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What is hardness?

What is hardness?

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Image showing how pressure can cause an object to change shape Hardness is a measure of how resistant a material is to changing its shape when pressure is applied.
A knife can cut through butter as the steel in the knife is harder than the butter For one object to be able to cut another, it needs to be harder. For example, a table knife can easily cut through butter, because the knife is harder than the butter.
Image to show that a knife cannot cut a stone because the stone is generally harder than the knife If you used the same knife to try to cut a piece of stone, however, you would have a lot less success. This is because the stone is harder than the knife.

Measuring hardness

Moh's scale, a measure for hardness Hardness is measured on the Mohs scale, and is given a number between 0 and 10, with 10 being the hardest.
A bottle of talc which is one of the softest materials on the Moh's scale Talc is a very soft substance, measuring only 1 on the Mohs scale.
Image of a fingernail which measures 2.5 on the Moh's scale You could easily cut into a piece of talc with your fingernail, which measures 2.5 on the Mohs scale.
Magnetite in its naturally occuring form. This is the same material that forms on a file during the black oxide coating process. Magnetite, the compound that is created during black oxide coating, has a hardness of 5.5 on the Mohs scale.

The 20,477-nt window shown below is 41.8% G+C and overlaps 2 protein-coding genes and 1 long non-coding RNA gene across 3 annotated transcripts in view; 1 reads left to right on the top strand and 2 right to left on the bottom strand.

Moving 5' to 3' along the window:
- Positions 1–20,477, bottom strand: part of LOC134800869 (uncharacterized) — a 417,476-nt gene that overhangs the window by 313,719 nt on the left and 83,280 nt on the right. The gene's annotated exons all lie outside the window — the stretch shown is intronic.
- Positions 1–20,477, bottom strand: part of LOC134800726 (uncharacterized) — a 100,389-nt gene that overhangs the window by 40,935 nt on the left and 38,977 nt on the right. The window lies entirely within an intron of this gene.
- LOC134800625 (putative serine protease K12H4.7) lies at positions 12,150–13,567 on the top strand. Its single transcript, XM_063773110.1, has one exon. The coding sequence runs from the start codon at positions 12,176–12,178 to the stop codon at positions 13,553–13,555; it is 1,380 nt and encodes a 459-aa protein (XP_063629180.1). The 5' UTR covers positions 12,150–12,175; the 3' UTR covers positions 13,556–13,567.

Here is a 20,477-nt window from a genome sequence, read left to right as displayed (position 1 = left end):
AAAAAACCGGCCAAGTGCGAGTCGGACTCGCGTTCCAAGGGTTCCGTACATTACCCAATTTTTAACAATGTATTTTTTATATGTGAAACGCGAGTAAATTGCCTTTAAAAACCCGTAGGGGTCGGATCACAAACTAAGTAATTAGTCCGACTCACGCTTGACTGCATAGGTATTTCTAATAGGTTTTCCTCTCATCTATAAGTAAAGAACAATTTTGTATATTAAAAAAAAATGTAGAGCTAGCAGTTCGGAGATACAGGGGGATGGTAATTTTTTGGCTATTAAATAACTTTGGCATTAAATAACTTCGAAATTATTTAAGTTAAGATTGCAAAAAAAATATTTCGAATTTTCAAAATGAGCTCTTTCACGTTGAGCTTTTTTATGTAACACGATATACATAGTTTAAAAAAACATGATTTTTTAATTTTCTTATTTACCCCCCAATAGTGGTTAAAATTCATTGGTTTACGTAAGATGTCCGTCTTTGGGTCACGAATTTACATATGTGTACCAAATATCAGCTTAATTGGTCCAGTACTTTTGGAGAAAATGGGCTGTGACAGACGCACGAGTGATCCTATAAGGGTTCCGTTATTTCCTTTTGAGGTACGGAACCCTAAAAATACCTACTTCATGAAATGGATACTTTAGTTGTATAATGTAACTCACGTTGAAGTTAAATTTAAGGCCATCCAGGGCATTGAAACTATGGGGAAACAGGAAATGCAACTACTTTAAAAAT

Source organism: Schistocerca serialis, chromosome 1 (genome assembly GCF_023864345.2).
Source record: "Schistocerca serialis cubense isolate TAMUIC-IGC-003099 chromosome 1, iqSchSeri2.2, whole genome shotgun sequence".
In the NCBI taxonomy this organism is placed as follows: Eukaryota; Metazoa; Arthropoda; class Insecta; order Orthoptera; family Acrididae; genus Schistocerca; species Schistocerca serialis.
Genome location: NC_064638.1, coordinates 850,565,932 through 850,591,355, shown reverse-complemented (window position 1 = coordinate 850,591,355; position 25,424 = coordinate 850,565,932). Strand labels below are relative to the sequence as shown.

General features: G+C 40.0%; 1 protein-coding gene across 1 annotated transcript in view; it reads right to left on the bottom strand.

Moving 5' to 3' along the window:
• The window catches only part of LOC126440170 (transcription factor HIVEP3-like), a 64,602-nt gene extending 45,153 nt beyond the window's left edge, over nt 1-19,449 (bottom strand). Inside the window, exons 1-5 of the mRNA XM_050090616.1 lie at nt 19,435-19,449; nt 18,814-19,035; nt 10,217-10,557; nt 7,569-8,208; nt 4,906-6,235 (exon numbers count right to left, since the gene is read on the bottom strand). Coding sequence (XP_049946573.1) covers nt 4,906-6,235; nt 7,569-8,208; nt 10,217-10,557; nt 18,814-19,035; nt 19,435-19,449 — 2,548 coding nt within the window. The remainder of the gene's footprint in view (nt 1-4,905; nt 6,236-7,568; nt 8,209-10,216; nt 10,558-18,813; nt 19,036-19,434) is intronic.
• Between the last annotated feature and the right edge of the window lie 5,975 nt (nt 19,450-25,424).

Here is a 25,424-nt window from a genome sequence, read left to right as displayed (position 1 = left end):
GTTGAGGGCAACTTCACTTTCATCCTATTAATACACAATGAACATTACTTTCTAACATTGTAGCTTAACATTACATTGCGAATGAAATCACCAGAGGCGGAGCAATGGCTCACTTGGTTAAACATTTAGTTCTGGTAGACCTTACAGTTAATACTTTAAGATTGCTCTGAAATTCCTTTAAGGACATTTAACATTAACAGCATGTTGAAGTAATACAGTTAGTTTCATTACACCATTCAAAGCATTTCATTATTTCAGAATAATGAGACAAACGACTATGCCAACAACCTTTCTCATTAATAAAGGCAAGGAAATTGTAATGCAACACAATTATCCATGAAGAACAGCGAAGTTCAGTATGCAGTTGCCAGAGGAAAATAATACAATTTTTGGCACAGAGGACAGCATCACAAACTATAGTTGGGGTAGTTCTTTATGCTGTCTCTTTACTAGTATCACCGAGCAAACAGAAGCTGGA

A steel girder, which has a hardness of 5.5 on the Moh's scale Steel also clocks in at 5.5 without any added alloying elements.
Wonkee Donkee explains that the steel used in files is harder because it is alloyed with both carbon and chromium
The element chromium which occurs in concentrations of 5 to 7 per cent in chrome-alloy steel Chromium, the first of the two alloying elements used in the creation of the tool steel used in files, has a hardness of 8 on the Mohs scale. This is the first of two elements that increases the steel’s hardness.
A lump of carbon which is used in the steel alloying process during file making The second alloying element, carbon, has a low hardness under normal conditions.

Graphite, a type of carbon used as lead in pencils, only has a hardness of 1 or 2.

A diamond which has a hardness of 10 on the Moh's scale However, when carbon is heated to a high temperature under high pressure, it crystallises into diamond, which tops the Mohs scale with a score of 10.
Image comparing the hardness of steel and high carbon chromium steel on the Moh's scale As carbon steel is heated, the carbon content of the material adds to the hardness, instead of subtracting from it. While it doesn’t make it as hard as diamond, it works with the chromium to bring it up to a hardness of around 9!

Black oxide coating on steel files

Image to show that high carbon chromium steel is harder than magnetite, which is used in black oxide coating As you can see, the steel used in files is much harder than black oxide, which is why it is not often used as a protective coating. The file is tougher than it is!

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